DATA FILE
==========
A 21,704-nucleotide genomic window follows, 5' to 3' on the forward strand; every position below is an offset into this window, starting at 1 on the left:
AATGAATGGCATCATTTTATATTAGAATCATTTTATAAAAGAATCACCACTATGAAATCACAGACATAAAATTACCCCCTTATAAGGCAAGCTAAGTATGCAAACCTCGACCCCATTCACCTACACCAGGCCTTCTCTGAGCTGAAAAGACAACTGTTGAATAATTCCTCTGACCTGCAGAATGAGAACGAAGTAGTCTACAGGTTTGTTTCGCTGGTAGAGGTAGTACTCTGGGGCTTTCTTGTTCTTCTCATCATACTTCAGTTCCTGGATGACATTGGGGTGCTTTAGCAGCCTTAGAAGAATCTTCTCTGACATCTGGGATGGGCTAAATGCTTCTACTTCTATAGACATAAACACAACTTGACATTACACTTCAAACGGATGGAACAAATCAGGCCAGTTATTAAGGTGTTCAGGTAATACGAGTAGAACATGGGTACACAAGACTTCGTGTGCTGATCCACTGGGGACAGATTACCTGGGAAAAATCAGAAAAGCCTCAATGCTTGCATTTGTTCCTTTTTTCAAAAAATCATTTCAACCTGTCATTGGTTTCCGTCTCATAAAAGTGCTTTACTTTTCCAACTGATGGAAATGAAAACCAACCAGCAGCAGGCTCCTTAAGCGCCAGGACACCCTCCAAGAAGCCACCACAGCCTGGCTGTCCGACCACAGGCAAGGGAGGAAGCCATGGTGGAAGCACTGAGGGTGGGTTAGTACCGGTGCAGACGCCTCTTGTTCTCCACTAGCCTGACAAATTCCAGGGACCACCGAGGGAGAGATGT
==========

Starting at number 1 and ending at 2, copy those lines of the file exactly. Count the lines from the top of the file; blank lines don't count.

A 21,704-nucleotide genomic window follows, 5' to 3' on the forward strand; every position below is an offset into this window, starting at 1 on the left:
AATGAATGGCATCATTTTATATTAGAATCATTTTATAAAAGAATCACCACTATGAAATCACAGACATAAAATTACCCCCTTATAAGGCAAGCTAAGTATGCAAACCTCGACCCCATTCACCTACACCAGGCCTTCTCTGAGCTGAAAAGACAACTGTTGAATAATTCCTCTGACCTGCAGAATGAGAACGAAGTAGTCTACAGGTTTGTTTCGCTGGTAGAGGTAGTACTCTGGGGCTTTCTTGTTCTTCTCATCATACTTCAGTTCCTGGATGACATTGGGGTGCTTTAGCAGCCTTAGAAGAATCTTCTCTGACATCTGGGATGGGCTAAATGCTTCTACTTCTATAGACATAAACACAACTTGACATTACACTTCAAACGGATGGAACAAATCAGGCCAGTTATTAAGGTGTTCAGGTAATACGAGTAGAACATGGGTACACAAGACTTCGTGTGCTGATCCACTGGGGACAGATTACCTGGGAAAAATCAGAAAAGCCTCAATGCTTGCATTTGTTCCTTTTTTCAAAAAATCATTTCAACCTGTCATTGGTTTCCGTCTCATAAAAGTGCTTTACTTTTCCAACTGATGGAAATGAAAACCAACCAGCAGCAGGCTCCTTAAGCGCCAGGACACCCTCCAAGAAGCCACCACAGCCTGGCTGTCCGACCACAGGCAAGGGAGGAAGCCATGGTGGAAGCACTGAGGGTGGGTTAGTACCGGTGCAGACGCCTCTTGTTCTCCACTAGCCTGACAAATTCCAGGGACCACCGAGGGAGAGATGT